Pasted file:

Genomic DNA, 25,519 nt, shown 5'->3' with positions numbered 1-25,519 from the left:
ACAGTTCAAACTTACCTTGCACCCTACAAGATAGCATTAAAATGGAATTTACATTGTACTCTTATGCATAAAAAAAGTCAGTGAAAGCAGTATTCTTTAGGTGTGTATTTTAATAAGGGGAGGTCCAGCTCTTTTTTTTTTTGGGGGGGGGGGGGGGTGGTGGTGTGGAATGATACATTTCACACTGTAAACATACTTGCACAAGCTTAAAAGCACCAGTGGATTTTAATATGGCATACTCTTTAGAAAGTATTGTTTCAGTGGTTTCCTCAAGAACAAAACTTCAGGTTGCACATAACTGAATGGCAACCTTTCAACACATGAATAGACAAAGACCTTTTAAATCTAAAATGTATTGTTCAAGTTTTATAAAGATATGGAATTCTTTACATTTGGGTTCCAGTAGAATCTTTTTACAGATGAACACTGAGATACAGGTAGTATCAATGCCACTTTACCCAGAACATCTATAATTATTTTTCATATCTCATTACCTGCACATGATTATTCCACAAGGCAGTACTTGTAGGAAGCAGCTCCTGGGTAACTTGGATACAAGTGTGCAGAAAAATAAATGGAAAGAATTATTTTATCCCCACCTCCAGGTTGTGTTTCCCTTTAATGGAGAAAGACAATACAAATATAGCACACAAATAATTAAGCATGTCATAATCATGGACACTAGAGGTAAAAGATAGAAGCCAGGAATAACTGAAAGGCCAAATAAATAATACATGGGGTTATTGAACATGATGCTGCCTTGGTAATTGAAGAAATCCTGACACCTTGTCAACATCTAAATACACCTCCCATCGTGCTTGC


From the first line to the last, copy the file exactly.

Genomic DNA, 25,519 nt, shown 5'->3' with positions numbered 1-25,519 from the left:
ACAGTTCAAACTTACCTTGCACCCTACAAGATAGCATTAAAATGGAATTTACATTGTACTCTTATGCATAAAAAAAGTCAGTGAAAGCAGTATTCTTTAGGTGTGTATTTTAATAAGGGGAGGTCCAGCTCTTTTTTTTTTTGGGGGGGGGGGGGGGTGGTGGTGTGGAATGATACATTTCACACTGTAAACATACTTGCACAAGCTTAAAAGCACCAGTGGATTTTAATATGGCATACTCTTTAGAAAGTATTGTTTCAGTGGTTTCCTCAAGAACAAAACTTCAGGTTGCACATAACTGAATGGCAACCTTTCAACACATGAATAGACAAAGACCTTTTAAATCTAAAATGTATTGTTCAAGTTTTATAAAGATATGGAATTCTTTACATTTGGGTTCCAGTAGAATCTTTTTACAGATGAACACTGAGATACAGGTAGTATCAATGCCACTTTACCCAGAACATCTATAATTATTTTTCATATCTCATTACCTGCACATGATTATTCCACAAGGCAGTACTTGTAGGAAGCAGCTCCTGGGTAACTTGGATACAAGTGTGCAGAAAAATAAATGGAAAGAATTATTTTATCCCCACCTCCAGGTTGTGTTTCCCTTTAATGGAGAAAGACAATACAAATATAGCACACAAATAATTAAGCATGTCATAATCATGGACACTAGAGGTAAAAGATAGAAGCCAGGAATAACTGAAAGGCCAAATAAATAATACATGGGGTTATTGAACATGATGCTGCCTTGGTAATTGAAGAAATCCTGACACCTTGTCAACATCTAAATACACCTCCCATCGTGCTTGC